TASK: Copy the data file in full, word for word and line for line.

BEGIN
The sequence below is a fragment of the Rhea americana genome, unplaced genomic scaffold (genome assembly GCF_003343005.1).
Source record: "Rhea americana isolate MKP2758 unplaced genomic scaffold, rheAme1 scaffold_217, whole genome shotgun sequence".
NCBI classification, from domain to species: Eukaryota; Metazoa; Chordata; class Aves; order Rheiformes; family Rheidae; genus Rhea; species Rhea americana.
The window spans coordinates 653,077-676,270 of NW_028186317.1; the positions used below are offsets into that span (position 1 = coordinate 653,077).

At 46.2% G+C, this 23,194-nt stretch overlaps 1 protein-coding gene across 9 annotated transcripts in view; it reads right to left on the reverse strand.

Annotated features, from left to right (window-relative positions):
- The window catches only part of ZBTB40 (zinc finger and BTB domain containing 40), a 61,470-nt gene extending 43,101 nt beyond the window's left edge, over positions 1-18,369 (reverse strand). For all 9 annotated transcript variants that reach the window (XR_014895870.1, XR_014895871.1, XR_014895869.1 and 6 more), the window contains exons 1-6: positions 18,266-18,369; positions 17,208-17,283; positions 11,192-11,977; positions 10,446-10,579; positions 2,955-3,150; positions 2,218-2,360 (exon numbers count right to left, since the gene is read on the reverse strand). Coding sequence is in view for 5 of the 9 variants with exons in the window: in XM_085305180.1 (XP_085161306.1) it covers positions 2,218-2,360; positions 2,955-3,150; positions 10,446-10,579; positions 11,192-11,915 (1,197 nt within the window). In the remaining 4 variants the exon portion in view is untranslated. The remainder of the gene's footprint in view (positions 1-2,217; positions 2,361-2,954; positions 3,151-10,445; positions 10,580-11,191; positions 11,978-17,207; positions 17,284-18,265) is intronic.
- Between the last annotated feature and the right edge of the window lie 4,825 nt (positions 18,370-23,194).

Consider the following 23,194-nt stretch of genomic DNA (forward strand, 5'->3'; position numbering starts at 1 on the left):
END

The sequence below is a fragment of the Rhea americana genome, unplaced genomic scaffold (genome assembly GCF_003343005.1).
Source record: "Rhea americana isolate MKP2758 unplaced genomic scaffold, rheAme1 scaffold_217, whole genome shotgun sequence".
NCBI classification, from domain to species: Eukaryota; Metazoa; Chordata; class Aves; order Rheiformes; family Rheidae; genus Rhea; species Rhea americana.
The window spans coordinates 653,077-676,270 of NW_028186317.1; the positions used below are offsets into that span (position 1 = coordinate 653,077).

At 46.2% G+C, this 23,194-nt stretch overlaps 1 protein-coding gene across 9 annotated transcripts in view; it reads right to left on the reverse strand.

Annotated features, from left to right (window-relative positions):
- The window catches only part of ZBTB40 (zinc finger and BTB domain containing 40), a 61,470-nt gene extending 43,101 nt beyond the window's left edge, over positions 1-18,369 (reverse strand). For all 9 annotated transcript variants that reach the window (XR_014895870.1, XR_014895871.1, XR_014895869.1 and 6 more), the window contains exons 1-6: positions 18,266-18,369; positions 17,208-17,283; positions 11,192-11,977; positions 10,446-10,579; positions 2,955-3,150; positions 2,218-2,360 (exon numbers count right to left, since the gene is read on the reverse strand). Coding sequence is in view for 5 of the 9 variants with exons in the window: in XM_085305180.1 (XP_085161306.1) it covers positions 2,218-2,360; positions 2,955-3,150; positions 10,446-10,579; positions 11,192-11,915 (1,197 nt within the window). In the remaining 4 variants the exon portion in view is untranslated. The remainder of the gene's footprint in view (positions 1-2,217; positions 2,361-2,954; positions 3,151-10,445; positions 10,580-11,191; positions 11,978-17,207; positions 17,284-18,265) is intronic.
- Between the last annotated feature and the right edge of the window lie 4,825 nt (positions 18,370-23,194).

Consider the following 23,194-nt stretch of genomic DNA (forward strand, 5'->3'; position numbering starts at 1 on the left):